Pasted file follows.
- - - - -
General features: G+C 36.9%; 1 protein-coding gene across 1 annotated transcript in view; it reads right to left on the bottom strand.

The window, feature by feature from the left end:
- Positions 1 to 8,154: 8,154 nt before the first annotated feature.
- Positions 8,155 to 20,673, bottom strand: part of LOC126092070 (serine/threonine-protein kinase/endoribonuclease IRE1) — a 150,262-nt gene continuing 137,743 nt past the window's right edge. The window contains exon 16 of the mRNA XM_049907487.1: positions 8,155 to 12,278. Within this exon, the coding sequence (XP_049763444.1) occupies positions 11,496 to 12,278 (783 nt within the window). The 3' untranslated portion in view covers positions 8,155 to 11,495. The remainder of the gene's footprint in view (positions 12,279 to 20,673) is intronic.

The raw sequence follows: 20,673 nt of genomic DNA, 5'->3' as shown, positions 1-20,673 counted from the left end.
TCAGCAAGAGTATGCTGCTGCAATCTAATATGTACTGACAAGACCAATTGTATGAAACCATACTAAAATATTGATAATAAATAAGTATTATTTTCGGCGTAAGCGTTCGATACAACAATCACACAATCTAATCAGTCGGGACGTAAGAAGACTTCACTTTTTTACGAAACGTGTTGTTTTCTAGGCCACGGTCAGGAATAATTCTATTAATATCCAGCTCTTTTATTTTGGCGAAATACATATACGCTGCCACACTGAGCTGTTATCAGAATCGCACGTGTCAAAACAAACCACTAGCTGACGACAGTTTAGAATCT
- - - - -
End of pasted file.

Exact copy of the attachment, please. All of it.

General features: G+C 36.9%; 1 protein-coding gene across 1 annotated transcript in view; it reads right to left on the bottom strand.

The window, feature by feature from the left end:
- Positions 1 to 8,154: 8,154 nt before the first annotated feature.
- Positions 8,155 to 20,673, bottom strand: part of LOC126092070 (serine/threonine-protein kinase/endoribonuclease IRE1) — a 150,262-nt gene continuing 137,743 nt past the window's right edge. The window contains exon 16 of the mRNA XM_049907487.1: positions 8,155 to 12,278. Within this exon, the coding sequence (XP_049763444.1) occupies positions 11,496 to 12,278 (783 nt within the window). The 3' untranslated portion in view covers positions 8,155 to 11,495. The remainder of the gene's footprint in view (positions 12,279 to 20,673) is intronic.

The raw sequence follows: 20,673 nt of genomic DNA, 5'->3' as shown, positions 1-20,673 counted from the left end.
TCAGCAAGAGTATGCTGCTGCAATCTAATATGTACTGACAAGACCAATTGTATGAAACCATACTAAAATATTGATAATAAATAAGTATTATTTTCGGCGTAAGCGTTCGATACAACAATCACACAATCTAATCAGTCGGGACGTAAGAAGACTTCACTTTTTTACGAAACGTGTTGTTTTCTAGGCCACGGTCAGGAATAATTCTATTAATATCCAGCTCTTTTATTTTGGCGAAATACATATACGCTGCCACACTGAGCTGTTATCAGAATCGCACGTGTCAAAACAAACCACTAGCTGACGACAGTTTAGAATCT